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Triangulation of a simple polygon $P$ is a decomposition of $P$ into triangles by a maximal set of non-intersecting diagonals. We also know that triangulation of a polygon is not neccessarily unique. The question (taken from Computational Geometry in C by J. Rourke):

Which polygons have the fewest number of distinct triangulations? Can polygons have unique triangulations? Which polygons have the largest number of distinct triangulations?

Note: I've already answered the second part by drawing a convex 4-gon with only 1 possible diagonal. The problem is the other two parts.

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    $\begingroup$ Look at Catalan numbers, for example: math.umn.edu/~reiner/Classes/Catalan.pdf $\endgroup$
    – HEKTO
    Oct 15 '16 at 18:04
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    $\begingroup$ It seems that you can find (partial) answers here. $\endgroup$
    – mathlove
    Oct 5 '18 at 5:42
  • $\begingroup$ @mathlove Thanks! How can I end the bounty? $\endgroup$
    – Perceptual
    Oct 5 '18 at 6:00
  • $\begingroup$ @Arman Malekzadeh: See here. $\endgroup$
    – mathlove
    Oct 5 '18 at 6:04
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Number of triangulations of convex n-gon is the (n − 2)nd Catalan number. This is maximum possible number of triangulations.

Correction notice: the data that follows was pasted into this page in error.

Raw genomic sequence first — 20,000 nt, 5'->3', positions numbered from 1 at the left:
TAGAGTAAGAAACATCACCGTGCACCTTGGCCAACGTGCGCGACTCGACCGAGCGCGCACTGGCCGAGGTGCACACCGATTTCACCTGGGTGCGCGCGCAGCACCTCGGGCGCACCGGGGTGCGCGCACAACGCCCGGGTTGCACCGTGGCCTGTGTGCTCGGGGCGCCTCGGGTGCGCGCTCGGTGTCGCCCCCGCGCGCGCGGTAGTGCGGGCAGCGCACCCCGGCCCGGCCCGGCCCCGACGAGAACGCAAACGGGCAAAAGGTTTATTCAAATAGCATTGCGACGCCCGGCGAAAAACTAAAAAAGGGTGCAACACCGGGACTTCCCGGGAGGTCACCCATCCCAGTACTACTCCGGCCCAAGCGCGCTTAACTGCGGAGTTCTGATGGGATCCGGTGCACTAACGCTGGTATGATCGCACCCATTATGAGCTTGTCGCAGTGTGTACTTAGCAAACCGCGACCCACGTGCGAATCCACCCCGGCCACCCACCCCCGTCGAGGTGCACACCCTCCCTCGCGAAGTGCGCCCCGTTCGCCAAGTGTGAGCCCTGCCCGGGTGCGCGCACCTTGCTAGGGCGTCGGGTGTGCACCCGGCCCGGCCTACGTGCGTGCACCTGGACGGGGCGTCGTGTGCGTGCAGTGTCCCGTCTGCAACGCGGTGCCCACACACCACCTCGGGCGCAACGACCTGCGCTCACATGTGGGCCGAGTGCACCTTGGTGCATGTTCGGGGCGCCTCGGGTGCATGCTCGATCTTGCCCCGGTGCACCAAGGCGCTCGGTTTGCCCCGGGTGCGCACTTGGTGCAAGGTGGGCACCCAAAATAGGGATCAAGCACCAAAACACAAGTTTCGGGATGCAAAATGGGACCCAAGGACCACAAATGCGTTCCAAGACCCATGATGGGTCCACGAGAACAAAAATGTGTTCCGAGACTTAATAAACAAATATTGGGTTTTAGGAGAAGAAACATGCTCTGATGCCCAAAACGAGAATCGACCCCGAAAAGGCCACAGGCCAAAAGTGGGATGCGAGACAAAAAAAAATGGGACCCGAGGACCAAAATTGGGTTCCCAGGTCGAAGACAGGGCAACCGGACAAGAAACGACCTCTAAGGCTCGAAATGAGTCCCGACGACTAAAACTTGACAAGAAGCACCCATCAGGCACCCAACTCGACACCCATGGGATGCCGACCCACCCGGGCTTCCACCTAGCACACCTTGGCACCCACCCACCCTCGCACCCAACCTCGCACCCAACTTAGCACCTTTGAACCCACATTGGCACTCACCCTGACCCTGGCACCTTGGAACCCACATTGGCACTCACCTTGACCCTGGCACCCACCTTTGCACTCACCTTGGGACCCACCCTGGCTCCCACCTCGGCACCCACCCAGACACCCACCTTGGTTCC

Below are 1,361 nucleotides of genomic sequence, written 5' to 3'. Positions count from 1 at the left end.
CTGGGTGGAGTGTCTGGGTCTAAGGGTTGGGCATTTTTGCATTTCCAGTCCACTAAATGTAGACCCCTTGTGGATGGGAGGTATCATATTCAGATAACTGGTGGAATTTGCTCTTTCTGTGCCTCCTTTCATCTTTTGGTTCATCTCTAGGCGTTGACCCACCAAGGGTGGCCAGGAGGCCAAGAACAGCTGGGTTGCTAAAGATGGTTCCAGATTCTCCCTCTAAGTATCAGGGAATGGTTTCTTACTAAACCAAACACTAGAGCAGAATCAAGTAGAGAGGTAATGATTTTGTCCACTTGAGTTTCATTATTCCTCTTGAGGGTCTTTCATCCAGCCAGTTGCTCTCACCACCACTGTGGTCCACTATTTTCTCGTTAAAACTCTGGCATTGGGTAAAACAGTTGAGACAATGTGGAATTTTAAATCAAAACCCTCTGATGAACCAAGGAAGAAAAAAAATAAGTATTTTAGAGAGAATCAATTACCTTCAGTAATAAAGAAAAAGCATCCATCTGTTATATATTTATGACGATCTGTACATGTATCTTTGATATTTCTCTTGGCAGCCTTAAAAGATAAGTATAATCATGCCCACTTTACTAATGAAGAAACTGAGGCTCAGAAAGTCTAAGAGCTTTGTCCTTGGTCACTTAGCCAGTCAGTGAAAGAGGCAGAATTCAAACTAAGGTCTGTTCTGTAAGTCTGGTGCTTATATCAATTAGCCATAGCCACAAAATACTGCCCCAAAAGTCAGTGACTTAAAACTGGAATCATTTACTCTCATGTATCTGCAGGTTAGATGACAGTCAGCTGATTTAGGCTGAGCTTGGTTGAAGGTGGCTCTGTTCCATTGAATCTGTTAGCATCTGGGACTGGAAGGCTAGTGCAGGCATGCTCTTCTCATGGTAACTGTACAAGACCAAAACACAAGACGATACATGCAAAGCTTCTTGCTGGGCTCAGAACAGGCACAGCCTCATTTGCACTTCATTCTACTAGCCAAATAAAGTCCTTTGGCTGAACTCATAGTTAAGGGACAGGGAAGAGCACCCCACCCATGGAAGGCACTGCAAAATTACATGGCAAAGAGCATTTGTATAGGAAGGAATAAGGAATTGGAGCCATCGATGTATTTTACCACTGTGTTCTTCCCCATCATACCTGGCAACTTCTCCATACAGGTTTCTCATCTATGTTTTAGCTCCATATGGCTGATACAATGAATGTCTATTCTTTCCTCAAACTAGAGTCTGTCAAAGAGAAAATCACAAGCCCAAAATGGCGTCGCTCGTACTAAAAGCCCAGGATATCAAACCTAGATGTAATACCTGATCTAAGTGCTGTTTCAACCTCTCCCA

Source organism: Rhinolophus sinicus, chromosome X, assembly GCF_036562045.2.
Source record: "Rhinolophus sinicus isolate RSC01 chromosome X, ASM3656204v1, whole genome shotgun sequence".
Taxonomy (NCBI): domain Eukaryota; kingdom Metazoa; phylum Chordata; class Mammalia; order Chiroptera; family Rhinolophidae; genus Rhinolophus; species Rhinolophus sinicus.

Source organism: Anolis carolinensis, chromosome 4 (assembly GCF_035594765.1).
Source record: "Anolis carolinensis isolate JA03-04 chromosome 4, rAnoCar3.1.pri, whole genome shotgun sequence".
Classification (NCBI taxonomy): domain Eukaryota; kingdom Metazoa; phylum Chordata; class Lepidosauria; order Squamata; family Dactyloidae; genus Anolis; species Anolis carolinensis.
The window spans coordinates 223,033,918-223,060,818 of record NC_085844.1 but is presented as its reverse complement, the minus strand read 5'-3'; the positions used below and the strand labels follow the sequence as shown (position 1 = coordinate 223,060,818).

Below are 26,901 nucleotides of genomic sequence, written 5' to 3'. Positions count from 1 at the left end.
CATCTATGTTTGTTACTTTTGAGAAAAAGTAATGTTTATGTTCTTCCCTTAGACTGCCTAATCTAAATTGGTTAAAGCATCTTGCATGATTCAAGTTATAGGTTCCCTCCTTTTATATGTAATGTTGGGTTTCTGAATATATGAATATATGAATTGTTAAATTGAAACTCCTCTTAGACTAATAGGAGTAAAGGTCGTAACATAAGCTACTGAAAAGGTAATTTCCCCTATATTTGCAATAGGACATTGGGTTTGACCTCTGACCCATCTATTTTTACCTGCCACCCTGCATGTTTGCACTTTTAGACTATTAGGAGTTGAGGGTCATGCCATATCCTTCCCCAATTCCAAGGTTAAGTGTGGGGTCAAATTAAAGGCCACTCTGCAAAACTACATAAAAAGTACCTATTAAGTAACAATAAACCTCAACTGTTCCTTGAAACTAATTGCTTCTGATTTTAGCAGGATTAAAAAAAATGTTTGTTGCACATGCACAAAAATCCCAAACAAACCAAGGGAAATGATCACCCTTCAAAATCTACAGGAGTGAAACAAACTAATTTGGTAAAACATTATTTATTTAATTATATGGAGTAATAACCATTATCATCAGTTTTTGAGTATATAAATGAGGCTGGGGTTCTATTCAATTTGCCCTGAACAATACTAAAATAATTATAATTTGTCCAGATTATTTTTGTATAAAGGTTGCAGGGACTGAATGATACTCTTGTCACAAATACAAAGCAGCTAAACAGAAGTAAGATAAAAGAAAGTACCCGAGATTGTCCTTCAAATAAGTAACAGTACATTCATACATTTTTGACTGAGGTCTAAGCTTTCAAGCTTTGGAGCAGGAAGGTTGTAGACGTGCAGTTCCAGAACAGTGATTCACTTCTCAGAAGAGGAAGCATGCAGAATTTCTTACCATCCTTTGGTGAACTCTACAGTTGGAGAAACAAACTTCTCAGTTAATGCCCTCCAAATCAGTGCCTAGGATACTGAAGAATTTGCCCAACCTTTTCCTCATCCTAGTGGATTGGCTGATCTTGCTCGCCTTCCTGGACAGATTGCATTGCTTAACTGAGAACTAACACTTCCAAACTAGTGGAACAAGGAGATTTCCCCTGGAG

Let's consider following n-gon:

(n, 0), (0, 0), (1, 1), (2, 4), ..., (i, i^2), ..., (n - 2, (n - 2)^2).

All vertices of the polygon except first belong to parabola.

Each triangulation of n-gon has n - 3 diagonals.

The only convex vertices are first, second and last. Any diagonal with both ends on the parabola is invalid (lies outside of polygon). So we have only n - 3 valid diagonals connecting vertices: (1, 3), (1, 4), ..., (1, n - 1). These diagonals make up one and only one triangulation.

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    $\begingroup$ As it’s currently written, your answer is unclear. Please edit to add additional details that will help others understand how this addresses the question asked. You can find more information on how to write good answers in the help center. $\endgroup$
    – Community Bot
    Dec 20 '21 at 19:45
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  1. Convex polygons (ones with all internal angles less than $180^\circ$) have minimal polygons equal to the number of vertices minus 2.

enter image description here

Note: While these are all regular (same lengths and angles) they don't have to be. (It was just easier to draw.)

  1. Any concave corners increase the number of polygons required. Many kinds of polygons have maximal triangles. Easy to draw examples would be stars (but lots of convolutions of these basic shapes are possible).

enter image description here

  1. This is a very broad question and whole books could be written about this as there are so many cases to cover. I'd recommend reading up on computer graphic triangulation and computer graphic primitives.
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    $\begingroup$ My question was about number of ways one can triangulate a polygon. Your answer is about number of triangles made by a triangulation... $\endgroup$
    – Perceptual
    Oct 9 '16 at 8:49
  • $\begingroup$ Oh right. I misread it. I don't think there is any short answer to the question you've asked. I'll leave this here for now and delete if you want. $\endgroup$
    – Ian Miller
    Oct 9 '16 at 11:21

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